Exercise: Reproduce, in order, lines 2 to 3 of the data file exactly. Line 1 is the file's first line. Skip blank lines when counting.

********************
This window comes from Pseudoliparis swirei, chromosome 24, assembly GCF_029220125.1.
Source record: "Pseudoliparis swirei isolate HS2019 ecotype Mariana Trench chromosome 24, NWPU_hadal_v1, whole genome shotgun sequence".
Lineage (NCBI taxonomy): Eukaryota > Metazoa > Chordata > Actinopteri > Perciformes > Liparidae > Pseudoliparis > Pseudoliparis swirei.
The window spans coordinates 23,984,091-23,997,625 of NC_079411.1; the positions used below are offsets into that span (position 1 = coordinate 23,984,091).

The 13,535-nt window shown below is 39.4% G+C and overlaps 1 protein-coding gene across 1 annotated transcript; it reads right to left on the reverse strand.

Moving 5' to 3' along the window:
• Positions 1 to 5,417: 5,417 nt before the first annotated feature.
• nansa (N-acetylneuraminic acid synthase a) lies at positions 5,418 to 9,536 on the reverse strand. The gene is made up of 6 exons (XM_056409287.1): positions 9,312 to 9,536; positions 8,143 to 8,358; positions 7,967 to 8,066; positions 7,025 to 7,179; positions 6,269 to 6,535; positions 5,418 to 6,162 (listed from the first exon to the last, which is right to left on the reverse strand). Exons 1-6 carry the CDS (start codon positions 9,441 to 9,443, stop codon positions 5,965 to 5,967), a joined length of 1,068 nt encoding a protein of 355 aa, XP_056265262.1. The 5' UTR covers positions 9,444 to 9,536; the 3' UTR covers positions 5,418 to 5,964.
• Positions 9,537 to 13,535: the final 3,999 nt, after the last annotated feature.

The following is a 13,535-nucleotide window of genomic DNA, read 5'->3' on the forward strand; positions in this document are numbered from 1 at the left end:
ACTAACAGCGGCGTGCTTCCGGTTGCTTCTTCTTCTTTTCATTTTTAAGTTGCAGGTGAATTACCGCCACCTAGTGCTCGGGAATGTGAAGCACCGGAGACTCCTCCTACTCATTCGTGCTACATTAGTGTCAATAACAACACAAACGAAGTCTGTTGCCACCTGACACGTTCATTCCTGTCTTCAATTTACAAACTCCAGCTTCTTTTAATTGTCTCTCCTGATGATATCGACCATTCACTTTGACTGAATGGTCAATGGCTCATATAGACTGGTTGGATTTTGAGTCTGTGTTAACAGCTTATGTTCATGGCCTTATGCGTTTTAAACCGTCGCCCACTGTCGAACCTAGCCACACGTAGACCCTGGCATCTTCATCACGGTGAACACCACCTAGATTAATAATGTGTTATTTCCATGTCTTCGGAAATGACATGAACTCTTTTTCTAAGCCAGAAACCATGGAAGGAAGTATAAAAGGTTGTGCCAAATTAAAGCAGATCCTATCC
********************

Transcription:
Source record: "Pseudoliparis swirei isolate HS2019 ecotype Mariana Trench chromosome 24, NWPU_hadal_v1, whole genome shotgun sequence".
Lineage (NCBI taxonomy): Eukaryota > Metazoa > Chordata > Actinopteri > Perciformes > Liparidae > Pseudoliparis > Pseudoliparis swirei.